Staying with Exercise

Long-term exercise has significant benefits for overall wellness. Here are some keys to staying with fitness routines.

Start safe. If you are inactive, a male over 45 or a female over 55, get your physician’s approval before starting an exercise routine. Also, learn your target heart rate range. When exercising if your heart rate is too low you can be wasting time, and when it is too high you could be in danger.

Start right. Attend a fitness orientation or personal training session to learn how to properly use equipment and do functional training. Initially, some professional advice can be invaluable.

Go today. Instead of waiting until after the holidays, January 1st or next week start today! Initially, exercise just a few minutes every other day and gradually progress to five times per week.

Go slow. You are on a journey and not in a race. In early January the fitness industry has numerous people who have good intentions and aggressively begin to exercise, yet by mid-January many are injured or in too much pain to continue. Avoid doing too much too soon.

Do what you like. You will most likely continue activities you enjoy. Hence, it is essential to try various cardio, resistance and flexibility routines, so you know what you like. Many people enjoy exercising with others, so meet a friend at the gym or participate in group exercise classes.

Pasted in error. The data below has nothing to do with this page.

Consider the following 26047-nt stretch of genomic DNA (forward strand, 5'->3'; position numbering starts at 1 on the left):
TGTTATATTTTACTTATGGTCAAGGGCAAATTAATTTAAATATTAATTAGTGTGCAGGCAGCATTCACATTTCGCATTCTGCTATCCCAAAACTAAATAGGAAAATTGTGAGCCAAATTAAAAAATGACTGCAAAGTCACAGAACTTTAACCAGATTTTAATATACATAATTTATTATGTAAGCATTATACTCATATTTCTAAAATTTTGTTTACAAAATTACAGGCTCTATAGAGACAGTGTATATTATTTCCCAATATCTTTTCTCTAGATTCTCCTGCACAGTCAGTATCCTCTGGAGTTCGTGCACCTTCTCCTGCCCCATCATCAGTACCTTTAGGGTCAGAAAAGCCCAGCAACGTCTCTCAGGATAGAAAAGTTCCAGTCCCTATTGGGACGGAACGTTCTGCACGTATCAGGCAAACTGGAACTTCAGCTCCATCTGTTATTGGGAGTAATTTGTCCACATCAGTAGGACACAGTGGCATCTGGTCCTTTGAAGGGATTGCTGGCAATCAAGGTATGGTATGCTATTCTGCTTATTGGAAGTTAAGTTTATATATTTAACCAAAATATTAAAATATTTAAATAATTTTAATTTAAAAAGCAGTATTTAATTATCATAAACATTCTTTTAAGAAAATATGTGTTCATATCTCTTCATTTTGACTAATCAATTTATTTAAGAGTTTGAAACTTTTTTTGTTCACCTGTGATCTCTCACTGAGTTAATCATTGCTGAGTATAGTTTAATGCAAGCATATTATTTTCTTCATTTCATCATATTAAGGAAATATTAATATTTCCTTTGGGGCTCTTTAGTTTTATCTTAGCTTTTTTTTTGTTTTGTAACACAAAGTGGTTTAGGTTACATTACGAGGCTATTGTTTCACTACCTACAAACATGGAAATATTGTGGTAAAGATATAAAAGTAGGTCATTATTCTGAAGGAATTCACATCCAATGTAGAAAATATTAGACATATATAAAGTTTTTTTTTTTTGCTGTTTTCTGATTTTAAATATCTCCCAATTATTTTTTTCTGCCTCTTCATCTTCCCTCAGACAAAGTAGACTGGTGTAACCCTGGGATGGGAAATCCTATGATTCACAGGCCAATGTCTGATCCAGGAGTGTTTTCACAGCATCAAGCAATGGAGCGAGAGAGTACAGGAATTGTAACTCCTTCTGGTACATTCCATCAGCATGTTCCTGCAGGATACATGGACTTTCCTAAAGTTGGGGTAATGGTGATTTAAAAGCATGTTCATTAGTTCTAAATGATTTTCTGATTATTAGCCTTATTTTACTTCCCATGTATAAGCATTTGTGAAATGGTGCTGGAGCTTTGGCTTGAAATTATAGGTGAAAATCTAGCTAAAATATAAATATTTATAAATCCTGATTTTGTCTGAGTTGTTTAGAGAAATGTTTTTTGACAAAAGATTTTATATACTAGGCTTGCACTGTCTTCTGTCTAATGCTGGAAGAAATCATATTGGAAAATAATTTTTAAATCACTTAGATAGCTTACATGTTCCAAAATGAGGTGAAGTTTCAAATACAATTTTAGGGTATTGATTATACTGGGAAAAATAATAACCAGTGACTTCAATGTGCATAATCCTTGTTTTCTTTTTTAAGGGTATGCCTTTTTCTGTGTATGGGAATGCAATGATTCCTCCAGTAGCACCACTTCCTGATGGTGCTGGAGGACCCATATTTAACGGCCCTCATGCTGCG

Learn when to exercise. People develop preferred times to work-out, and you could be best in the early morning, noon, late afternoon or early evening. Learn the best time for you, and then schedule your exercise routines like very important meetings.

Focus on yourself. Body types have various shapes and sizes, and avoid comparing yourself to others. When you combine smart nutrition and consistent exercise you will see results.

Change it up. Over time, your body will get used to certain routines. Be open to change exercises and learn fresh formats to realize more fitness. This is a reason cross training is popular and beneficial.

Take a break. Proper rest is necessary for a long-term fitness routine. Also, if you get sick or experience situations that interrupt your exercise routine get back to doing the activities you enjoy.

Chris Hagman ACE, USPTA
www.atlrec.net
404-307-4893

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